It pays to be careful and costs to be careless when asking an employee to sign a release as Home Depot recently discovered when the original notice period it offered was doubled.
Eric Rubin, 63, had worked at Home Depot for almost 20 years, but was terminated in July 2011. Home Depot offered him 28 weeks of pay in lieu of notice, telling him that was above their statutory obligations, which it was – by a quarter of one week. Rubin was entitled to 27 ¾ weeks’ notice under statutory law, but common law entitled him to considerably more because of his long service and age. He was told he could have a week to sign the release, but signed it at the end of the meeting.
The judge found the release “unconscionable” because it met all of four requirements, each of which has a lesson for HR pros, Filion Wakely Thorup Angeletti’s Alex Sinclair said.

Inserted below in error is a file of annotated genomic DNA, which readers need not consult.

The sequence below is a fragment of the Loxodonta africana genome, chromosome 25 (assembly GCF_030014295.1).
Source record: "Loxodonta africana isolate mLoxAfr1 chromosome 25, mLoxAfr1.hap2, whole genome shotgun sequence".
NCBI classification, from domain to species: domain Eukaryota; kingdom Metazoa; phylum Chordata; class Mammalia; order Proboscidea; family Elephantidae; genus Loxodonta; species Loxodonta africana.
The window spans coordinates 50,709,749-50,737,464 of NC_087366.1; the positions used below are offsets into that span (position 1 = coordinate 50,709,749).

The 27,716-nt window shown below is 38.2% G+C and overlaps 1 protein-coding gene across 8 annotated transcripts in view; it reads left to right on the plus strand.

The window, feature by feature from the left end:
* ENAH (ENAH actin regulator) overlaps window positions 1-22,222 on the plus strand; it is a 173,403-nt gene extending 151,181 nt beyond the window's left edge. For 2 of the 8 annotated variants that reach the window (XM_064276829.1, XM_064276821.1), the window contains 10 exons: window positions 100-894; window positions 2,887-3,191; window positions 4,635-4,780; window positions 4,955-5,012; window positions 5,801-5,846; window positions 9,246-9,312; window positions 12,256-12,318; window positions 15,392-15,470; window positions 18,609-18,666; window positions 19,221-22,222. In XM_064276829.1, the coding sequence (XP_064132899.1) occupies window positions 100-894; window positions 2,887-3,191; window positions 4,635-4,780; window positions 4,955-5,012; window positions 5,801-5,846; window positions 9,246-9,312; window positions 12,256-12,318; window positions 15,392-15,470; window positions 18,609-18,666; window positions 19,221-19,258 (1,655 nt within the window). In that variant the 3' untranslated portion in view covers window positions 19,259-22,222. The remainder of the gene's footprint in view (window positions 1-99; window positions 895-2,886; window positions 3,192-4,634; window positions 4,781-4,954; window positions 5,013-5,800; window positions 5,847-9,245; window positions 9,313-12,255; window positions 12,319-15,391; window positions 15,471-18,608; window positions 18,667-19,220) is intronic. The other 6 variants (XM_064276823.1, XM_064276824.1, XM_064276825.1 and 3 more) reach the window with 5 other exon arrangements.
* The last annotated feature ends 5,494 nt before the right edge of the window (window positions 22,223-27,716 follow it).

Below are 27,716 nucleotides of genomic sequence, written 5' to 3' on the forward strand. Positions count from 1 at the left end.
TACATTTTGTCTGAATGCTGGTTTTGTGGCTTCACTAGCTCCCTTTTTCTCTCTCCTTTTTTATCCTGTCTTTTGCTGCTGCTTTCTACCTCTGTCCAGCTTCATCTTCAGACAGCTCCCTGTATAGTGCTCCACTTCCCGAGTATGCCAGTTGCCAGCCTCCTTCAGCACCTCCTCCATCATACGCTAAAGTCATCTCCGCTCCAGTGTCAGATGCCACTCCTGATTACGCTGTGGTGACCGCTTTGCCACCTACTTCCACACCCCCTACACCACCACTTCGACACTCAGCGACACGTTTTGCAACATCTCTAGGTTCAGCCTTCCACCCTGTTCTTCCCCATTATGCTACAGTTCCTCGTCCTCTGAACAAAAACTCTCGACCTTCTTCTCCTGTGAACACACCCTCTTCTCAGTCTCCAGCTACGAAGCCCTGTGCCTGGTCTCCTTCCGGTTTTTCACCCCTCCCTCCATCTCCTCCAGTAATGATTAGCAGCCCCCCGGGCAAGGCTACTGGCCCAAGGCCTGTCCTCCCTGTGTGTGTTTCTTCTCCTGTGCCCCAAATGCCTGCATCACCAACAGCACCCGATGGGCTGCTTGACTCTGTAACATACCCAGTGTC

The contract was grossly unfair
The judge felt the notice fell short of “community standards” because of Rubin’s age and the narrowness of his past experience.
The employee did not have independent legal advice
“It’s always intelligent for an employer to recommend an employee seek independent legal advice before signing a release,” Sinclair said. “If they had had some discussion and he had obtained independent legal advice it would be unlikely that any subsequent release he signed would be set aside by a court as unconscionable.”
An overwhelming imbalance of power
In an important decision for employers, the judge found there is always an imbalance of power in the favour of the employer, which makes it easier for employees to prove this particular point.
One party knowingly takes advantage of the other party’s vulnerability
The judge found that Home Depot had organized the termination so as to exploit the employee’s vulnerability. Rubin had the impression that to receive the notice in the release he had to complete and return the contract quickly.
Sinclair suggests encouraging employees to seek legal advice, and not accepting a signed release in the termination meeting. It was also important to not “over-sell” the package on offer.
In the end Rubin was awarded 12 months’ notice, which is shorter than some similar recent cases, but that difference may be due to the employee’s lack of seniority or specialization within his role at Home Depot.